This article was published in The Indian Express
By Tarun Khanna, Director of the South Asia Institute, Jorge Paulo Lemann Professor, Harvard Business School
That India should not be afraid might seem an odd thing to say at a time when Indians are brimming with confidence. After all, it is the only one of the original BRIC economies that has not disappointed expectations recently. And Prime Minister Narendra Modi has just concluded his successful week-long swing through the United States, with excited members of the Indian diaspora cheering him on.
But ultimately the prime minister came to office on a wave of enthusiasm for his pro-enterprise and “can do” attitude, along with a track record as chief minister of Gujarat that was generally seen as having delivered prosperity. That is one important dimension on which he’ll be judged as he leads the nation. And the most significant indicator for improved prosperity in India has to be net job creation. With roughly 10-12 million net additions to the workforce annually for the next decade, it is clear that no amount of optimisation of existing enterprises, public sector and otherwise, is going to deliver this. Net job creation must go hand in glove with net enterprise creation — that is, it must be delivered by entrepreneurship and innovation.
One could be forgiven for being swept away by the e-commerce enthusiasm in India these days, rather like in Silicon Valley, where Modi was so recently basking. The enthusiasm in the Valley and that in e-commerce in India is indeed fabulous to see. But it is just a smidgen of what is needed to generate the needed jobs. We need entrepreneurship in healthcare, agriculture, education and the like. Here my working definition of entrepreneurship isn’t only the proverbial garage-entrepreneur tinkering and taking a company public — not that there’s anything wrong with that, of course — but I refer to any attempt to creatively combine pools of expertise in the solution of a pressing social problem. For example, Teach for America in the United States and Pratham in India are not going public anytime soon, but they represent excellent examples of scalable entrepreneurship addressing problems in kindergarten to Class XII education in their respective countries.
Of course, there is a litany of things one would expect Silicon Valley denizens to exhort India to do to broadbase existing entrepreneurship: Increase access to capital, build incubators and such, and so on. Indeed, India has embarked on all these experiments; their fruits will be realised over time.
But there is one thing — a tolerance for failure — that is glaringly missing to anyone involved in the rough and tumble of entrepreneurship. During the prime minister’s trip, it was brought up repeatedly by the Indian delegates, even though our colleagues from Silicon Valley, steeped in e-commerce and mobile-commerce firms, did not recognise that this remains a huge issue.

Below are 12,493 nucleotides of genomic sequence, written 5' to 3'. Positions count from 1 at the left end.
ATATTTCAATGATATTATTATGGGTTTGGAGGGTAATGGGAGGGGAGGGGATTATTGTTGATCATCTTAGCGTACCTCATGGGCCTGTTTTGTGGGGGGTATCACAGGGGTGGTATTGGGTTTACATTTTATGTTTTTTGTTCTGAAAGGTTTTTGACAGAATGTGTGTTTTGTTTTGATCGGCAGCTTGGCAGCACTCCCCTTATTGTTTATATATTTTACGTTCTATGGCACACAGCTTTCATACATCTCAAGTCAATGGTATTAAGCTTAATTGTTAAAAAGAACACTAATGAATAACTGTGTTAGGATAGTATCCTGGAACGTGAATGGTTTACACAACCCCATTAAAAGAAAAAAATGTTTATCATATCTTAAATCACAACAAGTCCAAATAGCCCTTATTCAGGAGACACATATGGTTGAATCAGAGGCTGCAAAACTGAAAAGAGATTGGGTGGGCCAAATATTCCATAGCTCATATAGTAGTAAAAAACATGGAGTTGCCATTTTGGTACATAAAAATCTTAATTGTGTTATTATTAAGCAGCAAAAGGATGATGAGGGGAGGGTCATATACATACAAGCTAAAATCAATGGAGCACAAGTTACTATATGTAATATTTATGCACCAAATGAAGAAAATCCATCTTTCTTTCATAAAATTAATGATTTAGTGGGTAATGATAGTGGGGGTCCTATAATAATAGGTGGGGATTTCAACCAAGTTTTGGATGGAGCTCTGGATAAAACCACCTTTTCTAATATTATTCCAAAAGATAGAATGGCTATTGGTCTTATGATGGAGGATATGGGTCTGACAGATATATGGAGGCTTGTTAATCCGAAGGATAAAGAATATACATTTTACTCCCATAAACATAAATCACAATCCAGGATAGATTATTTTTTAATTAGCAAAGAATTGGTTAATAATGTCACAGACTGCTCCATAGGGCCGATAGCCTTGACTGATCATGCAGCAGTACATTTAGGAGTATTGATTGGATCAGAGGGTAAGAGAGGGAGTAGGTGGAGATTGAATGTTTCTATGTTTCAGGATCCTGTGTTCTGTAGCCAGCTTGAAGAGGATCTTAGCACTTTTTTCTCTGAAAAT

Earlier this month, I heard the same exhortation from Premier Li Keqiang of China, in a speech in Dalian. Li directed attention to the need to appreciate the value of “failure” in the context of the summer meeting of the great and good, a “summer Davos”. This was directed to so-called new champions — that is, new companies that have arrived on the world stage, mostly from emerging markets. Li pointed to an entrepreneur not far away from that meeting venue exhorting the attendees to refer to that particular venture as a new champion, regardless of whether it ultimately triumphed or not.
Such acceptance of failure must accompany all risk-taking. But it is generally absent in India, other than in the cosmopolitan pockets of Koramangala, a suburb of Bangalore that feels like the Bay area, or parts of Gurgaon, the concrete jungle that has sprouted south of Delhi. Step away from these enclaves, though, and the buzz recedes rapidly. The median Indian still seeks the stability and dignity that comes from a stable income, lacking the safety nets that would insulate her from the failure of a novel experiment. Most are inclined to view failure with distaste and as a signal of incompetence, not as a hallmark of an experiment from which there could be some useful learning. Of course, it does not help that the ambient attitude to business — “dhanda” — is that it is somehow wrapped up with corruption in the halls of political power. This is itself a legacy of past decades that we will lose only slowly.
Over time, we Indians must encourage and identify many more role models of cleanly built ventures, and celebrate their inevitably iterative and failure-ridden paths towards their successes. These successful entrepreneurs will recognise the value of learning from failure and, by embracing those who have tried, will contribute to erasing the stigma of attempts that did not yield success.
India’s efforts at reducing red tape and at staring down corruption are indeed major efforts. I am not for a moment minimising their importance. But these efforts would be turbocharged if Indians embraced experimentation and risk-taking, the handmaidens of entrepreneurship and innovation. For that, society must confront its suspicion of business and its fear of failure. Li’s rhetoric in Dalian is a useful step for the Chinese. Modi must do the same for Indians.